Former Alaska Gov. Sarah Palin’s (R) motion for both a new defamation trial against The New York Times and for the trial judge’s recusal was “wholly lacking in merit,” a federal judge found.
“Whatever she may have claimed in her complaint and pre-trial submissions, Palin was unable to deliver at trial admissible evidence that remotely supported her claim that she was intentionally or recklessly defamed by the defendants,” Senior U.S. District Judge Jed Rakoff wrote in a 30-page opinion and order on Tuesday.
Palin claimed that the 2017 editorial “America’s Lethal Politics” defamed her by tying her to a deadly mass shooting some six years earlier.
Before it was corrected, then-Times editor James Bennet wrote that the “link to political incitement was clear” when Jared Lee Loughner opened fire more than a decade ago in Tucson, Arizona, killing six people and injuring 13, including Rep. Gabrielle Giffords. The editorial board had been referring to a map disseminated by Palin’s political action committee Sarah PAC, which had stylized crosshairs over the electoral districts of Giffords and 19 other Democrats.
Trial demonstrated that the language sparked instant social media backlash. Bennet received emails from other members of the Times editorial board alerting him that no link was ever established.
Within hours, the Times revised the editorial with a correction.
That set of facts does not rise to actual malice, Rakoff said.
“Among other things, in the end she offered no affirmative evidence that Bennet or others who worked on the editorial that is the subject of her claim knew or suspected before publication that the challenged statements, which linked Palin’s crosshairs map to the Arizona shootings of Representative Gabby Giffords and others, were false,” the ruling states. “Indeed, none of the sources or research upon which the editorial board relied to draft, revise, and publish the July 14, 2017 editorial expressly denied Bennet’s inference that Palin’s Crosshairs Map had played a causal role in the Arizona shooting. And when cautionary information was brought to defendants’ attention, the Times promptly retracted the challenged statements. No reasonable juror could therefore have found by clear and convincing evidence that Bennet and the Times published the challenged statements with actual malice.”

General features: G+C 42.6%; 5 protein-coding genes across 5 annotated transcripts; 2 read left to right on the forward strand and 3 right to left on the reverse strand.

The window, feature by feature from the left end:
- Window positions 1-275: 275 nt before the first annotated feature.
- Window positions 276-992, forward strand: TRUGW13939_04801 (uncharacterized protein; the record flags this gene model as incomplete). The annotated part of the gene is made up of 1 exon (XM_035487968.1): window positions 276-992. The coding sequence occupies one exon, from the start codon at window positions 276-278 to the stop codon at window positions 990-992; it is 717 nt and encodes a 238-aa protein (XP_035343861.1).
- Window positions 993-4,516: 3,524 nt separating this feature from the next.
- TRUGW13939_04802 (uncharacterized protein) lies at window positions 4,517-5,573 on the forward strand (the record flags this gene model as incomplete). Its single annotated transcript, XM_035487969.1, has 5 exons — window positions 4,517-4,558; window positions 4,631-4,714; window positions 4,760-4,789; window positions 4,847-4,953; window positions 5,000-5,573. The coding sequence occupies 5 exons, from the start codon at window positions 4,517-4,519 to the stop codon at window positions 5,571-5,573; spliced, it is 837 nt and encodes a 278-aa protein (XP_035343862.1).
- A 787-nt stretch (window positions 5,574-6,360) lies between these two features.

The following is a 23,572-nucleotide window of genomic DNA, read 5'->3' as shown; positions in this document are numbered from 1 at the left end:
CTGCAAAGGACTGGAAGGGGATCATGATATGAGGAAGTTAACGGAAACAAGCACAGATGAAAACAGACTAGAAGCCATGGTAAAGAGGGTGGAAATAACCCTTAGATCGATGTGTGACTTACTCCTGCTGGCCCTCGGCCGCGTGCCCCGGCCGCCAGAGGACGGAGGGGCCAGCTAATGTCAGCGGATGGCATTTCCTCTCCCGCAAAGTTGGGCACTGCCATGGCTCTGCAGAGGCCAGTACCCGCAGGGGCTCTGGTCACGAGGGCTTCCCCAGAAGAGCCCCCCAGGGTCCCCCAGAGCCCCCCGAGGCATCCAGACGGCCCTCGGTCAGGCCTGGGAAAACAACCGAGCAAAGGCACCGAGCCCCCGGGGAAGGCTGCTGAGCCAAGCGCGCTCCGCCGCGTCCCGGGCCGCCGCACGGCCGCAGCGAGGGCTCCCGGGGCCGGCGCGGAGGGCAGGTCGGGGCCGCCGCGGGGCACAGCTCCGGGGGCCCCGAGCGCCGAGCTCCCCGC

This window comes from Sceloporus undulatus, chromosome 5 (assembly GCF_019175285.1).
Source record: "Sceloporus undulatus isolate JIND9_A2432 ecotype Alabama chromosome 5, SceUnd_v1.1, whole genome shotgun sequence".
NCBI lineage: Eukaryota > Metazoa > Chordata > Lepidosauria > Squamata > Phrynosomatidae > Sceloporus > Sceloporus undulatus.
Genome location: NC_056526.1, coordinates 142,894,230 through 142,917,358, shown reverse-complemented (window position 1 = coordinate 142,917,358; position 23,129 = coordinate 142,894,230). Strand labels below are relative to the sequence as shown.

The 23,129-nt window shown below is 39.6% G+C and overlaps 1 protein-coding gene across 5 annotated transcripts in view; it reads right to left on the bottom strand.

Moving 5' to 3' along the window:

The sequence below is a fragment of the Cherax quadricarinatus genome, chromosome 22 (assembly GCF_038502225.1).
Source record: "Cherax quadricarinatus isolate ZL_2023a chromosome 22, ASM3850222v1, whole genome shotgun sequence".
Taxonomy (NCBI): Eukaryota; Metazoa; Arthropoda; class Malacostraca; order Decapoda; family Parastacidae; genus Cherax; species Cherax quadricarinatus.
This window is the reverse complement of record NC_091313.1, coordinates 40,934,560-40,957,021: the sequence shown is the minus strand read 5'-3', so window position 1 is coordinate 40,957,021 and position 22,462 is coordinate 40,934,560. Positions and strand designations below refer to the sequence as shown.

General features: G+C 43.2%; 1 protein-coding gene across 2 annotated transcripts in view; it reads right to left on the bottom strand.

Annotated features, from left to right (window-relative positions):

Rakoff, a Bill Clinton appointee, tossed Palin’s defamation case before the jury similarly found the Times not liable. It later emerged that certain jurors received push alerts on their smartphones.
In the end, Rakoff found, that did not matter or compromise his impartiality.
“Palin’s only even arguably legally cognizable complaint concerns the Court’s decision to provide a brief post-verdict comment to a Bloomberg reporter’s ‘urgent’ request,” Rakoff said, adding that complaint is “without legal merit, let alone any evidence of bias.”
Rakoff notes that his comment to the publication followed the verdict and did not comment on the merits.
Palin’s attorney Shane Vogt did not immediately respond to Law&Crime’s email requesting comment.
Read the ruling here:
(Photo of Palin via Spencer Platt/Getty Images; photo of NYT building via JOHANNES EISELE/AFP via Getty Images)
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